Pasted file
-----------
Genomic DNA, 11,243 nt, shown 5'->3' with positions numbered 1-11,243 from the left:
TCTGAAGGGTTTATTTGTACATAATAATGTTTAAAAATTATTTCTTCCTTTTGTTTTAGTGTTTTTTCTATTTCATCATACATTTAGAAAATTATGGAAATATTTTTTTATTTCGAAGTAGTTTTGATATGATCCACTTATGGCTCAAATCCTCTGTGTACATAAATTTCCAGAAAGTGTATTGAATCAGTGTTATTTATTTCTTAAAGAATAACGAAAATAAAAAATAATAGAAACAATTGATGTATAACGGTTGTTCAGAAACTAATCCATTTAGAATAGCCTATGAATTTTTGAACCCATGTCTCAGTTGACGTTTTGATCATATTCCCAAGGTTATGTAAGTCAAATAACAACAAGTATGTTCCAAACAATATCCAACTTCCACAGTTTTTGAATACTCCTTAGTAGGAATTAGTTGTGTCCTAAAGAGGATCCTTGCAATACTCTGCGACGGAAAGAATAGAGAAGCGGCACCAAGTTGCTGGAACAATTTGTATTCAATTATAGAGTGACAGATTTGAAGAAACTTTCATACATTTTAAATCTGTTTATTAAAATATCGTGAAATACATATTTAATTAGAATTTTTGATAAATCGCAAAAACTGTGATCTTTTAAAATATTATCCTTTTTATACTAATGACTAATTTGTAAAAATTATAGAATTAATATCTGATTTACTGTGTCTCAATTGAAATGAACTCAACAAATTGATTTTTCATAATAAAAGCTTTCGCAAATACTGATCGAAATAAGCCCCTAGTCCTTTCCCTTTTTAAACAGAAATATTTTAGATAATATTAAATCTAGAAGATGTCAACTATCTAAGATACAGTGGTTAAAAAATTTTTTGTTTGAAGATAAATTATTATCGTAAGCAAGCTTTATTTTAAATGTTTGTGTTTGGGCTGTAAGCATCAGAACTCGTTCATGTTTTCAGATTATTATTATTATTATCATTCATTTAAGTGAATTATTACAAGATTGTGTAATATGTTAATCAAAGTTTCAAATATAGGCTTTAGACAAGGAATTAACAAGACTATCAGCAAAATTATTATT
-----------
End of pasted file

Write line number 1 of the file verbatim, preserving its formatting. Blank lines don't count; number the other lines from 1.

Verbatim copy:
Genomic DNA, 11,243 nt, shown 5'->3' with positions numbered 1-11,243 from the left: